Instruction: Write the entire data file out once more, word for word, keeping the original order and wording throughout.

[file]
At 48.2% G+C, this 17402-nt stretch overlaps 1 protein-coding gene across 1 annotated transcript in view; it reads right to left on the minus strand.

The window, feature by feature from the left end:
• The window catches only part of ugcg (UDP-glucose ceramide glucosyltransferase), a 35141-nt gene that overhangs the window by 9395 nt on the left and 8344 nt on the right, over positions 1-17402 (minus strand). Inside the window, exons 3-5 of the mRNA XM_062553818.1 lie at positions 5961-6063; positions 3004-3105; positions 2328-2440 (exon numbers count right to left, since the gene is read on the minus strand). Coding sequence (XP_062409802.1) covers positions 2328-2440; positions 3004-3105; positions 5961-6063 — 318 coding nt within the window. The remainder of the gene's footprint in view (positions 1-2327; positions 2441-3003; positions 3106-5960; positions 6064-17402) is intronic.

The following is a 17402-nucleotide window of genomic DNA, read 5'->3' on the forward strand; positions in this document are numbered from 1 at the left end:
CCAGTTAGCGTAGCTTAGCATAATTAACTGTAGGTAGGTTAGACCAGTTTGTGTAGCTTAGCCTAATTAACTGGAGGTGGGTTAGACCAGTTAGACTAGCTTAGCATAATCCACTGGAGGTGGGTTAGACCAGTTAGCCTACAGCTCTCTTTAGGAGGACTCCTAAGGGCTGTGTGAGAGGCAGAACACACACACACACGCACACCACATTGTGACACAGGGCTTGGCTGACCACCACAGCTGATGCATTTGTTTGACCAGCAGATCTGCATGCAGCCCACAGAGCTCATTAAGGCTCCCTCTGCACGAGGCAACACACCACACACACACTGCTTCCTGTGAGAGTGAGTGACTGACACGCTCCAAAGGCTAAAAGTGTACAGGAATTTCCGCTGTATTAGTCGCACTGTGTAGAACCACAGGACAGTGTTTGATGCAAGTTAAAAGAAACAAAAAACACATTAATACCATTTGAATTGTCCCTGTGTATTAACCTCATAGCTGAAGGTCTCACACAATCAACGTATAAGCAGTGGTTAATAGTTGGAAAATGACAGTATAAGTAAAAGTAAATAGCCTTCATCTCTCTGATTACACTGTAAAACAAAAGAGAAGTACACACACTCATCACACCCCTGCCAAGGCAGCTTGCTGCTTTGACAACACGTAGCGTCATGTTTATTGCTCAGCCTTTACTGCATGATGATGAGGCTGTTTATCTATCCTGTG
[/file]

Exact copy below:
At 48.2% G+C, this 17402-nt stretch overlaps 1 protein-coding gene across 1 annotated transcript in view; it reads right to left on the minus strand.

The window, feature by feature from the left end:
• The window catches only part of ugcg (UDP-glucose ceramide glucosyltransferase), a 35141-nt gene that overhangs the window by 9395 nt on the left and 8344 nt on the right, over positions 1-17402 (minus strand). Inside the window, exons 3-5 of the mRNA XM_062553818.1 lie at positions 5961-6063; positions 3004-3105; positions 2328-2440 (exon numbers count right to left, since the gene is read on the minus strand). Coding sequence (XP_062409802.1) covers positions 2328-2440; positions 3004-3105; positions 5961-6063 — 318 coding nt within the window. The remainder of the gene's footprint in view (positions 1-2327; positions 2441-3003; positions 3106-5960; positions 6064-17402) is intronic.

The following is a 17402-nucleotide window of genomic DNA, read 5'->3' on the forward strand; positions in this document are numbered from 1 at the left end:
CCAGTTAGCGTAGCTTAGCATAATTAACTGTAGGTAGGTTAGACCAGTTTGTGTAGCTTAGCCTAATTAACTGGAGGTGGGTTAGACCAGTTAGACTAGCTTAGCATAATCCACTGGAGGTGGGTTAGACCAGTTAGCCTACAGCTCTCTTTAGGAGGACTCCTAAGGGCTGTGTGAGAGGCAGAACACACACACACACGCACACCACATTGTGACACAGGGCTTGGCTGACCACCACAGCTGATGCATTTGTTTGACCAGCAGATCTGCATGCAGCCCACAGAGCTCATTAAGGCTCCCTCTGCACGAGGCAACACACCACACACACACTGCTTCCTGTGAGAGTGAGTGACTGACACGCTCCAAAGGCTAAAAGTGTACAGGAATTTCCGCTGTATTAGTCGCACTGTGTAGAACCACAGGACAGTGTTTGATGCAAGTTAAAAGAAACAAAAAACACATTAATACCATTTGAATTGTCCCTGTGTATTAACCTCATAGCTGAAGGTCTCACACAATCAACGTATAAGCAGTGGTTAATAGTTGGAAAATGACAGTATAAGTAAAAGTAAATAGCCTTCATCTCTCTGATTACACTGTAAAACAAAAGAGAAGTACACACACTCATCACACCCCTGCCAAGGCAGCTTGCTGCTTTGACAACACGTAGCGTCATGTTTATTGCTCAGCCTTTACTGCATGATGATGAGGCTGTTTATCTATCCTGTG